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Retro Gaming News (Commodore 64/128)

Commodore 64 coder Richard Bayliss was recently an x-force to be reckoned with. Now he's put together psychedelia and space invaders for its completely free sequel Let's Invade. Dave Edwards decides it's time to fire up his C64 emulator

Reviewed By Dave E In Micro Mart #1440

Let's Invade

Let's Invade

If you've kept track of the more recent releases for the Commodore 64, you'll have seen the name Richard Bayliss come up pretty frequently. Fearless in his tackling of different video game genres, he has produced a huge array of platformers, plus Sheepoid (MM #1378) and X-Force (MM #1374). So when you hear he's now turned his hand to Space Invaders, you sit up and take notice.

Let's Invade features the familiar game format - laser-base below, descending aliens floating above - combined with psychedelic backgrounds, strobe effects and scrolling messages. And before you all cry "Boring!" and flip the page, those effects make this game stand head and shoulders above the original.

Yes, it may start up with the pounding sound of Taito's Super Space Invaders (familiar to all those who frequented the arcades in the late 70s) but whilst the first versions of Taito's coin-op were lumbering, green-screen affairs, Let's Invade adopts the familiar into something quite fresh and exciting.

Firstly, there's the aliens themselves, who have mushroomed in size. A pack of fifteen or so dominates an entire screen. Your laser-base has similarly ballooned. The sprites remain the 8x8 characters from days of olde, but Bayliss might easily have named this "Godzilla Invaders" - they are the biggest sprites I've seen.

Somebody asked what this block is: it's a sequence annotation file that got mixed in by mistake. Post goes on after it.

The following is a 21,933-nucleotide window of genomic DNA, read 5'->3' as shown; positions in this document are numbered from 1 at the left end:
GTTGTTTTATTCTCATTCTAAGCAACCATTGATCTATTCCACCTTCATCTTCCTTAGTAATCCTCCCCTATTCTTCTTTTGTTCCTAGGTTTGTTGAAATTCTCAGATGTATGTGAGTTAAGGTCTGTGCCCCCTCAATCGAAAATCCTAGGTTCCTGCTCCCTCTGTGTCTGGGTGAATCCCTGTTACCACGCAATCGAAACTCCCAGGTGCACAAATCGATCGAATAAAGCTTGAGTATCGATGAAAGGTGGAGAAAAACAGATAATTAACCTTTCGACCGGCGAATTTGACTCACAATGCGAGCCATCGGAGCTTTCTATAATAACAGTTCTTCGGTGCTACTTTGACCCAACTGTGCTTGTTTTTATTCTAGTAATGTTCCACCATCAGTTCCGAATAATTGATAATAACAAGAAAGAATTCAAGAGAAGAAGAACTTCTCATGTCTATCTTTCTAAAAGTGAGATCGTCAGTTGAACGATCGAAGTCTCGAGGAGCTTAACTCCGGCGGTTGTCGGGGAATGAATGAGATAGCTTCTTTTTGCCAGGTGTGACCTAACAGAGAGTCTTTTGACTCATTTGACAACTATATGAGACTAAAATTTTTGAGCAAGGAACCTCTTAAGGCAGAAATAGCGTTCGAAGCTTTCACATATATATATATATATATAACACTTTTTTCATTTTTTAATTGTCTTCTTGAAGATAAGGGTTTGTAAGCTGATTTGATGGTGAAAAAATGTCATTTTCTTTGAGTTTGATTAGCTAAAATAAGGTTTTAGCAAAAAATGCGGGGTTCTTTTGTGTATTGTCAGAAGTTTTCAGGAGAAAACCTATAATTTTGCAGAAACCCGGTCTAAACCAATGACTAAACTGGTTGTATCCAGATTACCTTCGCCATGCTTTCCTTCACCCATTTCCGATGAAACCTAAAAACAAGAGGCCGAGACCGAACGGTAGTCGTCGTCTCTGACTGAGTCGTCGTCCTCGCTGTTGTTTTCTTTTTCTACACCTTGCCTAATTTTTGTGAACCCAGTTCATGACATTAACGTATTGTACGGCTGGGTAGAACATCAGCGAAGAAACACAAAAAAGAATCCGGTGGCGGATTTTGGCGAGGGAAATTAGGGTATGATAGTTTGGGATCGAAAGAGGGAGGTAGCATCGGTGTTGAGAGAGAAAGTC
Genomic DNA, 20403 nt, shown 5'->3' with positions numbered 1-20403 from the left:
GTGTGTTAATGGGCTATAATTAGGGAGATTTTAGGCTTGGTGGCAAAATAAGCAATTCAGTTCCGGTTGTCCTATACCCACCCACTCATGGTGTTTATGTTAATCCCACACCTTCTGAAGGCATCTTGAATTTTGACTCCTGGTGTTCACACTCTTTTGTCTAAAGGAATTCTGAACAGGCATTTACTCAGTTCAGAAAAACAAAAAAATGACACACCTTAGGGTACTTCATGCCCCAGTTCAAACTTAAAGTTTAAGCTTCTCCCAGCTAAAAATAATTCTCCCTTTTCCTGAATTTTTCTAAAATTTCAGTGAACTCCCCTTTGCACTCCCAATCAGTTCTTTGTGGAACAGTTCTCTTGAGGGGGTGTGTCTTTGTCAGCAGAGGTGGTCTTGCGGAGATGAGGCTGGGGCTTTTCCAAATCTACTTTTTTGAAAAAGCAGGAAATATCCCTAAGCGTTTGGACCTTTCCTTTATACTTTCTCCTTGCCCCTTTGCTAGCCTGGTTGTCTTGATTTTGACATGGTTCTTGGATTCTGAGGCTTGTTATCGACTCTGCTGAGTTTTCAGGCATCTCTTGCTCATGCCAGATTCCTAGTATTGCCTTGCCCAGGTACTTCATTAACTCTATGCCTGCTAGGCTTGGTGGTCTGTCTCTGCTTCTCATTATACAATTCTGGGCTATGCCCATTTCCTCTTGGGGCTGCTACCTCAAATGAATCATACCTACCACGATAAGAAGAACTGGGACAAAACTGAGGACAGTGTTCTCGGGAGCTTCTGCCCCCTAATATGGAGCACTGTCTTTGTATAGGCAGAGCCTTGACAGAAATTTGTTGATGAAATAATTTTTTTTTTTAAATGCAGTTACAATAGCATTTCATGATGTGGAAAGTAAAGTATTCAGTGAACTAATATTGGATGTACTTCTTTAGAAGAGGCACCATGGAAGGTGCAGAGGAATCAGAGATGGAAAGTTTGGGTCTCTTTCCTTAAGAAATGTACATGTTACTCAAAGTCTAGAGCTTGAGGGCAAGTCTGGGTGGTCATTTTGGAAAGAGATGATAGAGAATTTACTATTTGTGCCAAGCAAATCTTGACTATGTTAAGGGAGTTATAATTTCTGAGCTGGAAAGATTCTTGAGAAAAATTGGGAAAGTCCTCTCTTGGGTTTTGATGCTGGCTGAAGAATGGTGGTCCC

As in the original, all the aliens are a single colour. But, whilst many of them here die from a single shot, others have further properties. For example, the light blue aliens simply turn dark blue when hit the first time, a second hit is needed to finish them. Other aliens give you power ups or extra lives when shot and there's a helpful splash screen that explains as much before you commence play. The game is over when any alien touches the bottom of the screen; at which point the scrolling message at the top helpfully announces "INVADE!".

During the game, the C64's SID chip flies into life with an impressive selection of tunes which perfectly complement the visual assault upon the senses that is the game itself. The backgrounds change colour, their patterns scroll in different directions and there are increasingly random effects as you progress further. Everything glides around the screen very responsively. In fact, it's almost perfect.

Almost, but not quite. The main difficultly is that the bullets which the invaders rain down upon you are the same colour as the invaders which fire them. Against that constantly changing background, they are difficult to see and, because everything is so big, if you don't pick them out quickly, they will deal out a very frustrating death. Your bullets are always yellow and easy to see; if theirs were also yellow it would alleviate this problem.

Although you don't really need instructions for Space Invaders, there is a full instruction manual. It's worth reading it, not just for a description of the power ups but because the presentation of Let's Invade involves several "demo-like" introductions that end up making loading it rather complicated (especially if you're playing using WinVice). It wasn't until I read them that I could get the game to even start, which was a bit irksome.

Let's Invade is an impressive Space Invaders clone - it's fast and furious even from the very first level but it's the psychedelic elements that really propel this into the Commodore 64 Hall Of Fame. It's not possible to describe exactly how these inject the game with the power that surges through each attempt. But it winds up being so compulsive a game that anyone who dares to challenge it may well also be rifling through the Bayliss back catalogue to check out his other creations (especially Sheepoid) shortly afterwards. It really is very good.

Let's Invade is available to download for free from

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